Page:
What If Your AI Girlfriend Hated You?

It seems as though we’ve arrived at the moment in the AI hype cycle where no idea is too bonkers to launch. This week’s eyebrow-raising AI project is a new twist on the romantic chatbot—a mobile app called AngryGF, which offers its users the uniquely unpleasant experience of getting yelled at via messages from a fake person. Or, as cofounder Emilia Aviles explained in her original pitch: “It simulates scenarios where female partners are angry, prompting users to comfort their angry AI partners” through a “gamified approach.” The idea is to teach communication skills by simulating arguments that the user can either win or lose depending on whether they can appease their fuming girlfriend.

The central appeal of a relationship-simulating chatbot, I’ve always assumed, is that they’re easier to interact with than real-life humans. They have no needs or desires of their own. There’s no chance they’ll reject you or mock you. They exist as a sort of emotional security blanket. So the premise of AngryGF amused me. You get some of the downsides of a real-life girlfriend—she’s furious!!—but none of the upsides. Who would voluntarily use this?

Obviously, I downloaded AngryGF immediately. (It’s available, for those who dare, on both the Apple App Store and Google Play.) The app offers a variety of situations where a girlfriend might ostensibly be mad and need “comfort.” They include “You put your savings into the stock market and lose 50 percent of it. Your girlfriend finds out and gets angry” and “During a conversation with your girlfriend, you unconsciously praise a female friend by mentioning that she is beautiful and talented. Your girlfriend becomes jealous and angry.”

The app sets an initial “forgiveness level” anywhere between 0 and 100 percent. You have 10 tries to say soothing things that tilt the forgiveness meter back to 100. I chose the beguilingly vague scenario called “Angry for no reason,” in which the girlfriend is, uh, angry for no reason. The forgiveness meter was initially set to a measly 30 percent, indicating I had a hard road ahead of me.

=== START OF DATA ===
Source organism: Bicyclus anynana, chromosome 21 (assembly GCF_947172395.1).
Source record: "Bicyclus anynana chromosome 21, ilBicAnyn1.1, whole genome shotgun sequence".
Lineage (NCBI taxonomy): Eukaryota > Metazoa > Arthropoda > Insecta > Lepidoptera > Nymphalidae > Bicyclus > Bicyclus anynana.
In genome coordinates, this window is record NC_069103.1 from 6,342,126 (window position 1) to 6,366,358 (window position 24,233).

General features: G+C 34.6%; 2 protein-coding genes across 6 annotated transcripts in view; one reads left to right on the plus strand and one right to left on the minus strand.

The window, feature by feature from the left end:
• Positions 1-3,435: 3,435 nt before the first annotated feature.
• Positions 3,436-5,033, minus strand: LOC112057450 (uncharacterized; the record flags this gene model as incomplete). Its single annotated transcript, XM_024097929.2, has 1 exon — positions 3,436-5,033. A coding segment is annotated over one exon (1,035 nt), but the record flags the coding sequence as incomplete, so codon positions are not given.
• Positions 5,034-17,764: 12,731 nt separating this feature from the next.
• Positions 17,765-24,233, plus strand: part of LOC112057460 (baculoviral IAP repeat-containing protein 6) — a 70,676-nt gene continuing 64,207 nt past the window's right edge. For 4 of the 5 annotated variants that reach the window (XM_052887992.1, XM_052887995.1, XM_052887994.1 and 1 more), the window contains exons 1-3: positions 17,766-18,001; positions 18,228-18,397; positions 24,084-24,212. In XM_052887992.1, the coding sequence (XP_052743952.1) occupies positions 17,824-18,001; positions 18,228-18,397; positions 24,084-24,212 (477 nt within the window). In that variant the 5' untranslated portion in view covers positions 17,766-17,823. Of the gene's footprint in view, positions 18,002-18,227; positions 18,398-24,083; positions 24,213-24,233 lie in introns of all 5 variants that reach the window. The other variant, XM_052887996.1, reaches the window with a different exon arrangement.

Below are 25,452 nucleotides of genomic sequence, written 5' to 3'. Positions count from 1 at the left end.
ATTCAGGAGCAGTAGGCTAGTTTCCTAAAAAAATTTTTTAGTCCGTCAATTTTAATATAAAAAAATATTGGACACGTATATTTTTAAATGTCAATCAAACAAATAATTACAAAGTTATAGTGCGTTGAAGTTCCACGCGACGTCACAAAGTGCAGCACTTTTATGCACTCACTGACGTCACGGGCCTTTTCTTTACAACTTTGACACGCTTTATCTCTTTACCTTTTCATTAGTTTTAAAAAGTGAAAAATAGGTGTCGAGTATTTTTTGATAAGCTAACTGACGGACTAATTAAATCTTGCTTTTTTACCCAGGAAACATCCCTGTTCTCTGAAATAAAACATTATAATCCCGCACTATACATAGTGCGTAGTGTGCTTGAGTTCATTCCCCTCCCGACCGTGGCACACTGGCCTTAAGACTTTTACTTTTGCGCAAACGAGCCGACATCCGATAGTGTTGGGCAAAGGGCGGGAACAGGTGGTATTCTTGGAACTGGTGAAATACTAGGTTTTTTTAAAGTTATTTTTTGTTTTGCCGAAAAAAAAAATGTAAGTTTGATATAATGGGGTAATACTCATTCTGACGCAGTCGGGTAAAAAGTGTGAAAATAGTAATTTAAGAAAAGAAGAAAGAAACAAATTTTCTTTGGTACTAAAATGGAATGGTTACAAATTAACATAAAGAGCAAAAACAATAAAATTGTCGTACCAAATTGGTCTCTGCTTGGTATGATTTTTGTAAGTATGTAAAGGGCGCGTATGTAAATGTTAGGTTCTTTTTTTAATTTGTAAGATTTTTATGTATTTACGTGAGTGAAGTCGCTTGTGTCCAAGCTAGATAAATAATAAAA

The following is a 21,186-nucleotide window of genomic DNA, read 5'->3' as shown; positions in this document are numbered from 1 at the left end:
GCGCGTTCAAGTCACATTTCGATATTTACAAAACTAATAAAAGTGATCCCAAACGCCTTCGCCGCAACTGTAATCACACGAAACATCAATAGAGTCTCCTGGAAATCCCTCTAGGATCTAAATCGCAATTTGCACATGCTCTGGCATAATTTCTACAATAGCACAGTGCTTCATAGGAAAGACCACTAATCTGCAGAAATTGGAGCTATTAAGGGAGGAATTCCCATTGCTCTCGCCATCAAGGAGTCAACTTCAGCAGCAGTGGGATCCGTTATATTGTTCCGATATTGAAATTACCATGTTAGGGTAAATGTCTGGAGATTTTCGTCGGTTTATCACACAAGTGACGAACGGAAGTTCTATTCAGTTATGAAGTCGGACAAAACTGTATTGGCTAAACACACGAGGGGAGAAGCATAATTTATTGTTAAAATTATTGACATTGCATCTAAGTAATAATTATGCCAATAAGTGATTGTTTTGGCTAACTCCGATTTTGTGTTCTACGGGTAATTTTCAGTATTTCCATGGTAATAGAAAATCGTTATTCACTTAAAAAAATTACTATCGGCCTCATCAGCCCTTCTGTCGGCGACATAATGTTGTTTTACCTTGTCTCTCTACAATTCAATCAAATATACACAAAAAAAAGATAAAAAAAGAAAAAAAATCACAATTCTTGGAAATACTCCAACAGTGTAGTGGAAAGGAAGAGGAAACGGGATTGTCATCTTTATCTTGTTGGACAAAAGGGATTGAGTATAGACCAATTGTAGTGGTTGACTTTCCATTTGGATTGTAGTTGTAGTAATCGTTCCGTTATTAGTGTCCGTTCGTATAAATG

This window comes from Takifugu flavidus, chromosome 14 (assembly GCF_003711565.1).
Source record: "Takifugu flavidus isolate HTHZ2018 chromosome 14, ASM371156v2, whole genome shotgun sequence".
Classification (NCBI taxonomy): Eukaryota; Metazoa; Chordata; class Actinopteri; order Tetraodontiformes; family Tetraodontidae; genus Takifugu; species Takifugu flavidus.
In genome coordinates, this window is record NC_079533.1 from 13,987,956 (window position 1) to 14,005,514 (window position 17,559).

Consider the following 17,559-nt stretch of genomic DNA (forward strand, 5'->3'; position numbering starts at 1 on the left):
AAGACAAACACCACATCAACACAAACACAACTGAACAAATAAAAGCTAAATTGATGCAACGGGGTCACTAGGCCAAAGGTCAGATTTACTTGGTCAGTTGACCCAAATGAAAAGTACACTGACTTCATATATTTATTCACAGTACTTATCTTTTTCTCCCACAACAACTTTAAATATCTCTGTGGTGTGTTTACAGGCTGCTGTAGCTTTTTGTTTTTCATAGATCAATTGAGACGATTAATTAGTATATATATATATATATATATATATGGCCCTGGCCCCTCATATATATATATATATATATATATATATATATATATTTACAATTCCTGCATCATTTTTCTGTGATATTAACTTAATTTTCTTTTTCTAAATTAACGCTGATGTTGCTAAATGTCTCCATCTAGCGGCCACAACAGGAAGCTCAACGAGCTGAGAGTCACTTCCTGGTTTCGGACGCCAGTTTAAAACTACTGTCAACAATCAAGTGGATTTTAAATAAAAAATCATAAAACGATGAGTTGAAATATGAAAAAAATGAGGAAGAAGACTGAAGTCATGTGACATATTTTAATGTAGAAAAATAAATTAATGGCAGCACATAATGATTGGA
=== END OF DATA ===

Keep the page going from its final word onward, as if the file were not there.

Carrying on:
Reader: I failed. Although I genuinely tried to write messages that would appease my hopping-mad fake girlfriend, she continued to interpret my words in the least generous light and accuse me of not paying attention to her. A simple “How are you doing today?” text from me—Caring! Considerate! Asking questions!—was met with an immediately snappy answer: “Oh, now you care about how I’m doing?” Attempts to apologize only seemed to antagonize her further. When I proposed a dinner date, she told me that wasn’t sufficient but also that I better take her “somewhere nice.”

It was such an irritating experience that I snapped and told this bitchy bot that she was annoying. “Great to know that my feelings are such a bother to you,” the sarcast-o-bot replied. When I decided to try again a few hours later, the app informed me that I’d need to upgrade to the paid version to unlock more scenarios for $6.99 a week. No thank you.

At this point I wondered if the app was some sort of avant-garde performance art. Who would even want their partner to sign up? I would not be thrilled if I knew my husband considered me volatile enough to require practicing lady-placation skills on a synthetic shrew. While ostensibly preferable to AI girlfriend apps seeking to supplant IRL relationships, an app designed to coach men to get better at talking to women by creating a robot woman who is a total killjoy might actually be even worse.

I called Aviles, the cofounder, to try to understand what, exactly, was happening with AngryGF. She’s a Chicago-based social media marketer who says that the app was inspired by her own past relationships, where she was unimpressed by her partners’ communication skills. Her schtick seemed sincere. “You know men,” she says. “They listen, but then they don’t take action.”

Aviles describes herself as the app’s cofounder but isn’t particularly well-versed in the nuts and bolts of its creation. (She says a team of “between 10 and 20” people work on the app but that she is the only founder willing to put her name on the product.) She was able to specify that the app is built on top of OpenAI’s GPT-4 and wasn’t made with any additional custom training data like actual text messages between significant others.

“We didn’t really directly consult with a relationship therapist or anything like that,” she says. No kidding.

Source : Wired